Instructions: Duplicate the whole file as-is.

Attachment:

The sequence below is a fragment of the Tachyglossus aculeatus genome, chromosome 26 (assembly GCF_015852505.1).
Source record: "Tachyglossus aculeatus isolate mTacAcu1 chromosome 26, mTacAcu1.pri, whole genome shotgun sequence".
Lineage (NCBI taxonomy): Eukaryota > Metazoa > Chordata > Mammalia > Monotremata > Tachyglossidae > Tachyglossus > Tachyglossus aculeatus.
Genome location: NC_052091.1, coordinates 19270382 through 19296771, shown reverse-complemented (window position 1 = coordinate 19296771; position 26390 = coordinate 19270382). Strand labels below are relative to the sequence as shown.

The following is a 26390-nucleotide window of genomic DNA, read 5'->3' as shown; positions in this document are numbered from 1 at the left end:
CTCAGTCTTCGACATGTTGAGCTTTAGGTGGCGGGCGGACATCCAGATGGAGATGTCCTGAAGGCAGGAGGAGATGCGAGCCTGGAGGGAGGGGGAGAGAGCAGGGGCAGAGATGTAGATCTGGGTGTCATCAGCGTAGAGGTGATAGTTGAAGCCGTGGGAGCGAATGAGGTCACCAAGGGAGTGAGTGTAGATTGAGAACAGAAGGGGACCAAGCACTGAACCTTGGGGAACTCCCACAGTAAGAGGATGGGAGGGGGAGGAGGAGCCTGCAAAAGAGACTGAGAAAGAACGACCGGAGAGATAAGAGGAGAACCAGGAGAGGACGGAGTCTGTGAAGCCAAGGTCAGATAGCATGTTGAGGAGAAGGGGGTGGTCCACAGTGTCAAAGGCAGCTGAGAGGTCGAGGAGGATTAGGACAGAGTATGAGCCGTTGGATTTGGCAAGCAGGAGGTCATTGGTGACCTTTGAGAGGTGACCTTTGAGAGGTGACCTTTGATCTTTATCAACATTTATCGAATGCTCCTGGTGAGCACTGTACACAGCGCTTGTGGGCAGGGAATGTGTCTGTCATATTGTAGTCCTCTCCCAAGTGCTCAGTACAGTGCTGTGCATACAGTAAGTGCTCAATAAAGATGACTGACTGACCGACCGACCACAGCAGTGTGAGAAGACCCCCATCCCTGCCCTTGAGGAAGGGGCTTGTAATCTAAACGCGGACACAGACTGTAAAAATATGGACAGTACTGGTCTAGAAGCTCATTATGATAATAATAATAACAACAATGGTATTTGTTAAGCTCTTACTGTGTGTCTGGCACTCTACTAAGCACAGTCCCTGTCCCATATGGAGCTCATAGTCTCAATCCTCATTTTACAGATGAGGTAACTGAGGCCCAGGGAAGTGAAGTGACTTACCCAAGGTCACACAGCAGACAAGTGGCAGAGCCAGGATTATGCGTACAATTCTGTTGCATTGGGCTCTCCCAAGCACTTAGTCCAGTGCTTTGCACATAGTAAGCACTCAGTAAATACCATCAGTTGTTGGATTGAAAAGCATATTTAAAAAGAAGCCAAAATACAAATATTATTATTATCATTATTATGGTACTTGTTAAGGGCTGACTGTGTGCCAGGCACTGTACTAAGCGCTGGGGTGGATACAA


The sequence below is a fragment of the Tachyglossus aculeatus genome, chromosome 26 (assembly GCF_015852505.1).
Source record: "Tachyglossus aculeatus isolate mTacAcu1 chromosome 26, mTacAcu1.pri, whole genome shotgun sequence".
Lineage (NCBI taxonomy): Eukaryota > Metazoa > Chordata > Mammalia > Monotremata > Tachyglossidae > Tachyglossus > Tachyglossus aculeatus.
Genome location: NC_052091.1, coordinates 19270382 through 19296771, shown reverse-complemented (window position 1 = coordinate 19296771; position 26390 = coordinate 19270382). Strand labels below are relative to the sequence as shown.

The following is a 26390-nucleotide window of genomic DNA, read 5'->3' as shown; positions in this document are numbered from 1 at the left end:
CTCAGTCTTCGACATGTTGAGCTTTAGGTGGCGGGCGGACATCCAGATGGAGATGTCCTGAAGGCAGGAGGAGATGCGAGCCTGGAGGGAGGGGGAGAGAGCAGGGGCAGAGATGTAGATCTGGGTGTCATCAGCGTAGAGGTGATAGTTGAAGCCGTGGGAGCGAATGAGGTCACCAAGGGAGTGAGTGTAGATTGAGAACAGAAGGGGACCAAGCACTGAACCTTGGGGAACTCCCACAGTAAGAGGATGGGAGGGGGAGGAGGAGCCTGCAAAAGAGACTGAGAAAGAACGACCGGAGAGATAAGAGGAGAACCAGGAGAGGACGGAGTCTGTGAAGCCAAGGTCAGATAGCATGTTGAGGAGAAGGGGGTGGTCCACAGTGTCAAAGGCAGCTGAGAGGTCGAGGAGGATTAGGACAGAGTATGAGCCGTTGGATTTGGCAAGCAGGAGGTCATTGGTGACCTTTGAGAGGTGACCTTTGAGAGGTGACCTTTGATCTTTATCAACATTTATCGAATGCTCCTGGTGAGCACTGTACACAGCGCTTGTGGGCAGGGAATGTGTCTGTCATATTGTAGTCCTCTCCCAAGTGCTCAGTACAGTGCTGTGCATACAGTAAGTGCTCAATAAAGATGACTGACTGACCGACCGACCACAGCAGTGTGAGAAGACCCCCATCCCTGCCCTTGAGGAAGGGGCTTGTAATCTAAACGCGGACACAGACTGTAAAAATATGGACAGTACTGGTCTAGAAGCTCATTATGATAATAATAATAACAACAATGGTATTTGTTAAGCTCTTACTGTGTGTCTGGCACTCTACTAAGCACAGTCCCTGTCCCATATGGAGCTCATAGTCTCAATCCTCATTTTACAGATGAGGTAACTGAGGCCCAGGGAAGTGAAGTGACTTACCCAAGGTCACACAGCAGACAAGTGGCAGAGCCAGGATTATGCGTACAATTCTGTTGCATTGGGCTCTCCCAAGCACTTAGTCCAGTGCTTTGCACATAGTAAGCACTCAGTAAATACCATCAGTTGTTGGATTGAAAAGCATATTTAAAAAGAAGCCAAAATACAAATATTATTATTATCATTATTATGGTACTTGTTAAGGGCTGACTGTGTGCCAGGCACTGTACTAAGCGCTGGGGTGGATACAA